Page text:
Biocomposites with Epoxy Resin Matrix Modified with Ingredients of Natural Origin
2. Materials and Methods
- Microcrystalline cellulose from manufacturer Sigma-Aldrich (Saint Louis, MO, USA), in the form of powder.
- Short linen fibers made of Safilin roving (tex 2000).
- Oak wood flour and American walnut wood flour, waste from the carpentry workshop, not contaminated with other types of wood.
- Chemically treated oak wood flour.
- Field horsetail, dried and powdered leaves and stems, harvested from rural areas (own cultivation, Krakow, Poland).
- Powdered field horsetail subjected to pyrolytic treatment (own cultivation, Krakow, Poland).
3. Results and Discussion
3.1. Characteristics of Natural Additives Based on the Microstructure and EDS Research
3.2. Flexural Strength and Modulus of Elasticity in Bending
3.3. Characteristics of Composites Behavior under Compressive Force
3.4. Strength under Dynamic Loads
3.5. Results of Mechanical Tests for Samples with Modified Additives
3.6. Thermal Analysis-Thermal Stability and Mechanism of Thermal Degradation
3.7. Determination of the Density and Porosity of the Material
3.8. IR Spectra Analysis
- Among the natural additives selected to modify the polymer (duroplastic) matrix-microcrystalline cellulose, flax fibers, oak and American walnut wood flour and horsetail—the most favorable characteristics of the biocomposite in terms of bending and compressive strength—were obtained using unmodified oak wood flour. However, it lowered impact resistance of the composite.
- The greatest impact on thermal stability was noted for composites with horsetail, which may be the result of the presence of silica.
- Chemical modification of wood flour did not have a positive effect on the improvement of properties, although it was expected. The test results of the modified additive are not better than that of the unmodified additive. Similar conclusions were drawn from the pyrolytic modification. It allowed for a better crumbling of horsetail and its even distribution in the composite, but the results for the composite are comparable with the unmodified additive.
- Modification of the matrix with components with high cellulose content resulted in improved bending strength. The results of the research indicate that greater improvement was obtained with a lower proportion of plant additives. The introduction of plant additives to the matrix has a positive effect on the improvement of compressive strength. Even a small amount of additive (2.5% by weight of resin + hardener) significantly increased the maximum force that could be resisted by the compressed material (even up to 70% in relation to pure resin). The reinforcement is due to the fact that the particles in the matrix limit the movement of the polymer chains and, thus, the deformation of the matrix.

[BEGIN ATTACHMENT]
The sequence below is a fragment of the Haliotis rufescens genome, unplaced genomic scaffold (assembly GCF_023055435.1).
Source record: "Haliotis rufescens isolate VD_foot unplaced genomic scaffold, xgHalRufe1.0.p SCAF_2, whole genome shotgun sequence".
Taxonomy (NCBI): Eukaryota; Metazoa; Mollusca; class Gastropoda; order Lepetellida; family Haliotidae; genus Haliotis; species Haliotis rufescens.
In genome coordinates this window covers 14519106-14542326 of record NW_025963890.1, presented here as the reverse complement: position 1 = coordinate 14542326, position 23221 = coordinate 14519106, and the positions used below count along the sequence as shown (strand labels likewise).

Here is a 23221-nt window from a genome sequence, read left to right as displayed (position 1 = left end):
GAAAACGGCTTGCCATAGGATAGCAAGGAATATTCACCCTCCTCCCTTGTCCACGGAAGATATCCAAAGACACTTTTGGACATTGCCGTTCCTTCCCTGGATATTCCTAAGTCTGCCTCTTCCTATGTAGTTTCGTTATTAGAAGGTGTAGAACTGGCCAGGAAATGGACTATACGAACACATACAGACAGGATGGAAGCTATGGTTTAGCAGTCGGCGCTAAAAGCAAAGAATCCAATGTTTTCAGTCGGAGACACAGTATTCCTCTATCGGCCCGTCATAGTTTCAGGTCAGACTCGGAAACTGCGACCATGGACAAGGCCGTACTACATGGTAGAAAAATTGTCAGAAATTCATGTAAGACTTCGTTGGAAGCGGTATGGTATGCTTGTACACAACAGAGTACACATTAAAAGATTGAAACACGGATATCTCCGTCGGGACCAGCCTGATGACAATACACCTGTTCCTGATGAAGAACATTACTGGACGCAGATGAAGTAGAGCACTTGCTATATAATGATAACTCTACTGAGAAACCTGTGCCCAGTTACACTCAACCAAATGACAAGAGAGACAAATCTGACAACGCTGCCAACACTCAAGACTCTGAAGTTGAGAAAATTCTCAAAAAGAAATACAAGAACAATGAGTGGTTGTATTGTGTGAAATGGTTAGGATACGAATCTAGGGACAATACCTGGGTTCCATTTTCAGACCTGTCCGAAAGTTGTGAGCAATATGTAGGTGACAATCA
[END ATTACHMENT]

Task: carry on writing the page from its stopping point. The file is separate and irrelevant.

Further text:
- The impact strength of composites reinforced with plant particles decreases with the increase in the proportion of the modifying phase. The conducted research shows that the decrease is smaller the more the modifier contains more cellulose, the smaller its fraction and the more even its distribution in the matrix. The exceptions are flax fibers, which contain the most cellulose among plant additives. This is due to the fact that they were introduced in the form of short fibers, in which the homogenization of the components resulted in the accumulation of a significant amount of air, and the production method used turned out to be insufficiently effective for its removal.
- The advantage of introducing natural additives is that it will reduce the formation of toxic substances that are released as a result of the decomposition of the epoxy resin.
- The tests also show that such a combination of components can positively affect the mechanical properties, improving the bending and compressive strength, but lowering the impact toughness.
- The dependence of the improvement/deterioration of properties is a component of several factors, ranging from the modifying additive fraction, its uniformity in the matrix and adhesion between the components, and ending with the type of wood/plant, its chemical composition and microstructure. The next step in the development of duroplastic biocomposites with lignocellulosic additives, especially with a view to assessing the influence of cellulose on properties, could be the introduction of cellulose nanoforms as modifiers. As numerous studies show, even a small addition of nanofibers or cellulose nanocrystals can significantly affect the characteristics of the material.
- The most significant impact on thermal stability was noted for composites with horsetail, which may be the result of the presence of silica.
Institutional Review Board Statement
Informed Consent Statement
Conflicts of Interest
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|Addition/Weight Fraction||Cellulose||Flax||Oak||Oak *||Nut||Horsetail||Horsetail *|
|Relative Shortening [-]||Force F (kN) (Force Corresponding to a Specific Relative Shortening)|
|Change (%) to the resin at maximum force||-||53↑||36↑||77↑||73↑||63↑|
|Additive Content||Composite||Geometric Density (g/cm3)||Apparent Density (g/cm3)||Open Porosity|
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Szatkowski, P.; Szatkowska, M.; Gralewski, J.; Czechowski, L.; Kedziora, S. Biocomposites with Epoxy Resin Matrix Modified with Ingredients of Natural Origin. Materials 2022, 15, 7167. https://doi.org/10.3390/ma15207167
Szatkowski P, Szatkowska M, Gralewski J, Czechowski L, Kedziora S. Biocomposites with Epoxy Resin Matrix Modified with Ingredients of Natural Origin. Materials. 2022; 15(20):7167. https://doi.org/10.3390/ma15207167Chicago/Turabian Style
Szatkowski, Piotr, Martyna Szatkowska, Jacek Gralewski, Leszek Czechowski, and Slawomir Kedziora. 2022. "Biocomposites with Epoxy Resin Matrix Modified with Ingredients of Natural Origin" Materials 15, no. 20: 7167. https://doi.org/10.3390/ma15207167